What have you learnt?
This year, one of the biggest practical things I’ve learnt is to be flexible with my expectations.
You get used to having this plan in your head, but you get to a point where things change and you have to adapt how you’re thinking, or you’re going to burn out. I’ve learnt to put my expectations in context of what’s going on around me. I spent way too much time earlier this year frustrated and concerned about lagging behind, but I’m at a point now that I’ve learnt it’s better to do your best with the things you have than worry about everything you’re not doing.
In terms of my PhD, I am so much better at bioinformatics. I’ve been working a lot more at home, which has given me time to focus on this area I maybe didn’t have time for when I was more lab focused. I’ve been doing analyses that I thought I’d never be able to do!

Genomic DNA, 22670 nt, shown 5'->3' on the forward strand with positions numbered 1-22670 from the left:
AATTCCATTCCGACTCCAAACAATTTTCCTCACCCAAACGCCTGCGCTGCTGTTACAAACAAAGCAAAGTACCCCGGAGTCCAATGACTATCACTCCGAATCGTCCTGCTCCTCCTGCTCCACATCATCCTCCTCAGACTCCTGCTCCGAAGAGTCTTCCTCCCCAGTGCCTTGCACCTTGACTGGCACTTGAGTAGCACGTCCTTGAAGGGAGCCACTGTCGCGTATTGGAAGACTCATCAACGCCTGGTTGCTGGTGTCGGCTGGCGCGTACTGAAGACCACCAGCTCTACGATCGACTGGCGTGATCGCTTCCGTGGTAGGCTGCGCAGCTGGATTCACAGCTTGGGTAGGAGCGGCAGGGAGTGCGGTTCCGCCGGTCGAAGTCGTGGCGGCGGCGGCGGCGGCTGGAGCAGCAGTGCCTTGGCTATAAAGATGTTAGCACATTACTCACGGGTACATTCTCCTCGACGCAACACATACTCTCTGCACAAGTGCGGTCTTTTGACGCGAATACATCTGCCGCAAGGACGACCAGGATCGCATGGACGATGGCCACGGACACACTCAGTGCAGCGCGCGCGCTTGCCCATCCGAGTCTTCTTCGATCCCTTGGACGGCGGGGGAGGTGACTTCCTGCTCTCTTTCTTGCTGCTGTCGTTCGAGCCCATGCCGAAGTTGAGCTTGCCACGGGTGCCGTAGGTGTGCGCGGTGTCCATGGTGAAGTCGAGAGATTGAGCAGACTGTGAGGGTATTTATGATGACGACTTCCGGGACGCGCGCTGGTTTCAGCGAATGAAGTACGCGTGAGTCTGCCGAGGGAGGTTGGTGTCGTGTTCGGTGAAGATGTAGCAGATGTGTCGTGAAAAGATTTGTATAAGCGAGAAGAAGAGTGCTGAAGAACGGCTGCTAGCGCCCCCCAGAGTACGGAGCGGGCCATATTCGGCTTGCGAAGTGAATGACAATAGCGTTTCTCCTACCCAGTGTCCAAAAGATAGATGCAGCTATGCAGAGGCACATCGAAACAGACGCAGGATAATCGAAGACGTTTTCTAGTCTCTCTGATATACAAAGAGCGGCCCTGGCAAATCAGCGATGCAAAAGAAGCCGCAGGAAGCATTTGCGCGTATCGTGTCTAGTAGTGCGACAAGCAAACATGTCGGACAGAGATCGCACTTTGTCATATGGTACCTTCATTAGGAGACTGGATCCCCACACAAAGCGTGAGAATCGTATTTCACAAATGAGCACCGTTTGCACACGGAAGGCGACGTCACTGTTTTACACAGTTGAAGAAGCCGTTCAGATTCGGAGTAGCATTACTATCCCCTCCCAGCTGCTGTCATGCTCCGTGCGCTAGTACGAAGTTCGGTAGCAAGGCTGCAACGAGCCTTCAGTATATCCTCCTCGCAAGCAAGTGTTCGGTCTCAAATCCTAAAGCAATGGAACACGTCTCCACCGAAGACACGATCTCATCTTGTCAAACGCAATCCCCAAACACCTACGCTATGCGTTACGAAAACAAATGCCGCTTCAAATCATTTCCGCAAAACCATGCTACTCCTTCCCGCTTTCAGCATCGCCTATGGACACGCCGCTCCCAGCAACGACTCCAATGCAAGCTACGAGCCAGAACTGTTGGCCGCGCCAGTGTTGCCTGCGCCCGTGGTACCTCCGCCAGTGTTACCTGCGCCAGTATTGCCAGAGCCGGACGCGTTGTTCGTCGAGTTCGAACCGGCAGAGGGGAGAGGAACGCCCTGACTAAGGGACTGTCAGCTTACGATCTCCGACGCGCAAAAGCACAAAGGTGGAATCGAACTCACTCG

What are you most proud of?
One of the things that stands out is the teaching I’ve done. It was a really great, though surreal, experience to be able to demonstrate on the master’s course I did two years ago - a role reversal! That was a nice moment.
I also recently taught on the Single Cell RNAseq course here at EI which was really well received, with compliments and follow up emails from people who had questions about collaborations or how to do things in the lab. I’m proud that I’m at a stage where I can communicate what I’ve learnt in a way that helps other people.
What are you looking forward to?
A lot of things have been put on hold, in terms of going to conferences. The plan this year was that I would present at three events for the first time, so I’m really looking forward to showing people the work I’ve done - even if it’s only virtual for the time being. Presenting where I’m going next, which is exciting.
At this point, my work almost concludes a chapter of my thesis - so I’m looking forward to putting this data into a manuscript for publication and to start the next chapter of my thesis, and set of experiments.